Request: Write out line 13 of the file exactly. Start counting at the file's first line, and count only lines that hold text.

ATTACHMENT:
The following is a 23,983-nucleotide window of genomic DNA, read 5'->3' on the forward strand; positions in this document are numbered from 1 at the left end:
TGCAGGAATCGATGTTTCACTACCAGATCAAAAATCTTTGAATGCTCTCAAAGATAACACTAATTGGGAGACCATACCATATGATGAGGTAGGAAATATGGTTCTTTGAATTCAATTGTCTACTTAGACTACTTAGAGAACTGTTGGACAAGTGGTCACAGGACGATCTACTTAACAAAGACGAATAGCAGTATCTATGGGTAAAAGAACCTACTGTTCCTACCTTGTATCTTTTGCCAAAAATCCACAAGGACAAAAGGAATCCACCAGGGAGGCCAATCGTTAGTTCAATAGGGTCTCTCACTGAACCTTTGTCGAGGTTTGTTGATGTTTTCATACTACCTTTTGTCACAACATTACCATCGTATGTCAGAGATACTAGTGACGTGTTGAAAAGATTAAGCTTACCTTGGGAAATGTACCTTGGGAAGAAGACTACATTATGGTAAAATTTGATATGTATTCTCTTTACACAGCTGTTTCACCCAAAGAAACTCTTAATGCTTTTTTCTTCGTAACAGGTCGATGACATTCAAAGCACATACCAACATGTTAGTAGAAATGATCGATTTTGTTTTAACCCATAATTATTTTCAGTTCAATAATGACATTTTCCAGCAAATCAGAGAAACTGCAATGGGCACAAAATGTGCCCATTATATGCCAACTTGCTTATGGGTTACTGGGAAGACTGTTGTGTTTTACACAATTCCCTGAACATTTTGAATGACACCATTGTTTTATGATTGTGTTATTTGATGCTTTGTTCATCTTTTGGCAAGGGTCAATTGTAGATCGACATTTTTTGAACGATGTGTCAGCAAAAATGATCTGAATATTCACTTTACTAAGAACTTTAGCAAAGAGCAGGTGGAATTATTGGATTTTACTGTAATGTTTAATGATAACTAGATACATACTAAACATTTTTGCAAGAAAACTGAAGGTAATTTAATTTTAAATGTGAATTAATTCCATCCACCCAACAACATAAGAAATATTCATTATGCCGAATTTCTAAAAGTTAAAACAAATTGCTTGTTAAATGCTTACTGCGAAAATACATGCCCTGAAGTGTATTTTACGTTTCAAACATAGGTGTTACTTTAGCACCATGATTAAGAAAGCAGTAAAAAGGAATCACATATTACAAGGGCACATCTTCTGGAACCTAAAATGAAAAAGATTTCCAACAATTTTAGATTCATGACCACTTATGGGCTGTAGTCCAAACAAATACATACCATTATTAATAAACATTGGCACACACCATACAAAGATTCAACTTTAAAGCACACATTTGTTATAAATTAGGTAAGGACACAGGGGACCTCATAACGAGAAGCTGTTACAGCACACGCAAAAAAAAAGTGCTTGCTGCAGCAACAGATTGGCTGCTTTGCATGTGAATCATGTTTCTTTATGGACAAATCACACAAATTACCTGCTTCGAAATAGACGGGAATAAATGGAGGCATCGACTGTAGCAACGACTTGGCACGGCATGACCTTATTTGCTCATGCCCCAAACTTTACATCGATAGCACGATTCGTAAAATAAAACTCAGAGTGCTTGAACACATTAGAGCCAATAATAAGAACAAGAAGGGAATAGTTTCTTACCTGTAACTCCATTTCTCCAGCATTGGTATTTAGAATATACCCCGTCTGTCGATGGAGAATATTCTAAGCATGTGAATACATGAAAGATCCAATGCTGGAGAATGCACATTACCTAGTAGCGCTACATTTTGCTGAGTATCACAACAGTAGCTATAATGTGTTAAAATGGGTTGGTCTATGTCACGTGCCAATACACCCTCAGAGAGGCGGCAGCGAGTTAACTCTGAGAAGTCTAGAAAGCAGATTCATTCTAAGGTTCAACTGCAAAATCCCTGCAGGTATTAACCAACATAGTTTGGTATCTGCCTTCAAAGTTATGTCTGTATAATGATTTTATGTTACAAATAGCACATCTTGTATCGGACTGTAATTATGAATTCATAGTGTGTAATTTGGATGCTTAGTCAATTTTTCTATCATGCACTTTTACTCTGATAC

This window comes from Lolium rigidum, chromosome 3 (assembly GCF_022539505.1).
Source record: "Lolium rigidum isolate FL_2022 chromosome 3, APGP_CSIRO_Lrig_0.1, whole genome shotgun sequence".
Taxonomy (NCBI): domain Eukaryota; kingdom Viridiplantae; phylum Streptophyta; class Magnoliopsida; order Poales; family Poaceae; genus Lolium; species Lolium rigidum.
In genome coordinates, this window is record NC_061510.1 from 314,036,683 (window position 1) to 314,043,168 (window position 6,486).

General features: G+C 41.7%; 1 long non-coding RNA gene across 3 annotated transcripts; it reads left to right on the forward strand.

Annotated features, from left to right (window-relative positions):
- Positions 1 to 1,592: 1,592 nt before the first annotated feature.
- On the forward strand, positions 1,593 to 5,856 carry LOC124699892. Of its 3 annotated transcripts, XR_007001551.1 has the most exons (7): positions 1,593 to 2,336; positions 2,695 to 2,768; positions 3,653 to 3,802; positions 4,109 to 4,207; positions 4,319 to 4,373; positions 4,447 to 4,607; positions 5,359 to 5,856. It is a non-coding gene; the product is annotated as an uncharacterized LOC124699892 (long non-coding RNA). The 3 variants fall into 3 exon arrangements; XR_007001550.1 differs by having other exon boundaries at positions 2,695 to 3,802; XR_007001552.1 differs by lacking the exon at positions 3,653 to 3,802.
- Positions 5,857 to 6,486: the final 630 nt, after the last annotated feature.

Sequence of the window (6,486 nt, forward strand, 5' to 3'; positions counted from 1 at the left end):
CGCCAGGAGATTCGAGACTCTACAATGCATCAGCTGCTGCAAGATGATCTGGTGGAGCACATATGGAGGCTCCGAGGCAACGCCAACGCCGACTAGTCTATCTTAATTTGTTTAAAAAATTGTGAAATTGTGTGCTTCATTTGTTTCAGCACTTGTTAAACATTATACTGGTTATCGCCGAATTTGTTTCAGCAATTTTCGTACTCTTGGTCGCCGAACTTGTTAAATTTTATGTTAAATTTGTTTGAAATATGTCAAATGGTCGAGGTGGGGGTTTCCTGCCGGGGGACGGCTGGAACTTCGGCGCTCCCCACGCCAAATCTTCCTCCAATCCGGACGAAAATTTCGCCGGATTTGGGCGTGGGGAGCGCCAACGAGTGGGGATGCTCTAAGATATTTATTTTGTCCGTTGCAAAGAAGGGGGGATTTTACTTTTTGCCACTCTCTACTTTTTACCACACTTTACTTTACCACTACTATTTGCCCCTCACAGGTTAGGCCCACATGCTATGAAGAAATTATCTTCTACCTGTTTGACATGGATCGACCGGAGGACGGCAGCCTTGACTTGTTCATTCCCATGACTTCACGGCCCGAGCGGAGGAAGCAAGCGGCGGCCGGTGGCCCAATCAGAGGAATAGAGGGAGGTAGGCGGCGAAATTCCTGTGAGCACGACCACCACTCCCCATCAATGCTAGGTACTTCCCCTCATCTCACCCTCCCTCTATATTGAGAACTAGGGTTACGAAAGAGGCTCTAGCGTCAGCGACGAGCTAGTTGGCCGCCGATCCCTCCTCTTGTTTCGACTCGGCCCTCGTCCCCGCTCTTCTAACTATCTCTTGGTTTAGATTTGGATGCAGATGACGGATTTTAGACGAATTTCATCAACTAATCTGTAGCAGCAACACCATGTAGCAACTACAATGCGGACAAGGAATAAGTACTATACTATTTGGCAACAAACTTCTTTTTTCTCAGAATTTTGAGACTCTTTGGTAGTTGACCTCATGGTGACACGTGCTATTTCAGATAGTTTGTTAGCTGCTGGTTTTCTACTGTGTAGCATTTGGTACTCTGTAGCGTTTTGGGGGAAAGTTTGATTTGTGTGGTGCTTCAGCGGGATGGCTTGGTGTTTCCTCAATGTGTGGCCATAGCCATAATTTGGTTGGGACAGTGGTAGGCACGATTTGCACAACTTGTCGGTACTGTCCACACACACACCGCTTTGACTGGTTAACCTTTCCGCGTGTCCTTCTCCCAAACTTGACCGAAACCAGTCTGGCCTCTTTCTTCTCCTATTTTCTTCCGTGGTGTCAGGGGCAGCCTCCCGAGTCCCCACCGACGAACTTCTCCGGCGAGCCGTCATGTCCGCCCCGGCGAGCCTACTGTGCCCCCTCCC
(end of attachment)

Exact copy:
CGCCAGGAGATTCGAGACTCTACAATGCATCAGCTGCTGCAAGATGATCTGGTGGAGCACATATGGAGGCTCCGAGGCAACGCCAACGCCGACTAGTCTATCTTAATTTGTTTAAAAAATTGTGAAATTGTGTGCTTCATTTGTTTCAGCACTTGTTAAACATTATACTGGTTATCGCCGAATTTGTTTCAGCAATTTTCGTACTCTTGGTCGCCGAACTTGTTAAATTTTATGTTAAATTTGTTTGAAATATGTCAAATGGTCGAGGTGGGGGTTTCCTGCCGGGGGACGGCTGGAACTTCGGCGCTCCCCACGCCAAATCTTCCTCCAATCCGGACGAAAATTTCGCCGGATTTGGGCGTGGGGAGCGCCAACGAGTGGGGATGCTCTAAGATATTTATTTTGTCCGTTGCAAAGAAGGGGGGATTTTACTTTTTGCCACTCTCTACTTTTTACCACACTTTACTTTACCACTACTATTTGCCCCTCACAGGTTAGGCCCACATGCTATGAAGAAATTATCTTCTACCTGTTTGACATGGATCGACCGGAGGACGGCAGCCTTGACTTGTTCATTCCCATGACTTCACGGCCCGAGCGGAGGAAGCAAGCGGCGGCCGGTGGCCCAATCAGAGGAATAGAGGGAGGTAGGCGGCGAAATTCCTGTGAGCACGACCACCACTCCCCATCAATGCTAGGTACTTCCCCTCATCTCACCCTCCCTCTATATTGAGAACTAGGGTTACGAAAGAGGCTCTAGCGTCAGCGACGAGCTAGTTGGCCGCCGATCCCTCCTCTTGTTTCGACTCGGCCCTCGTCCCCGCTCTTCTAACTATCTCTTGGTTTAGATTTGGATGCAGATGACGGATTTTAGACGAATTTCATCAACTAATCTGTAGCAGCAACACCATGTAGCAACTACAATGCGGACAAGGAATAAGTACTATACTATTTGGCAACAAACTTCTTTTTTCTCAGAATTTTGAGACTCTTTGGTAGTTGACCTCATGGTGACACGTGCTATTTCAGATAGTTTGTTAGCTGCTGGTTTTCTACTGTGTAGCATTTGGTACTCTGTAGCGTTTTGGGGGAAAGTTTGATTTGTGTGGTGCTTCAGCGGGATGGCTTGGTGTTTCCTCAATGTGTGGCCATAGCCATAATTTGGTTGGGACAGTGGTAGGCACGATTTGCACAACTTGTCGGTACTGTCCACACACACACCGCTTTGACTGGTTAACCTTTCCGCGTGTCCTTCTCCCAAACTTGACCGAAACCAGTCTGGCCTCTTTCTTCTCCTATTTTCTTCCGTGGTGTCAGGGGCAGCCTCCCGAGTCCCCACCGACGAACTTCTCCGGCGAGCCGTCATGTCCGCCCCGGCGAGCCTACTGTGCCCCCTCCC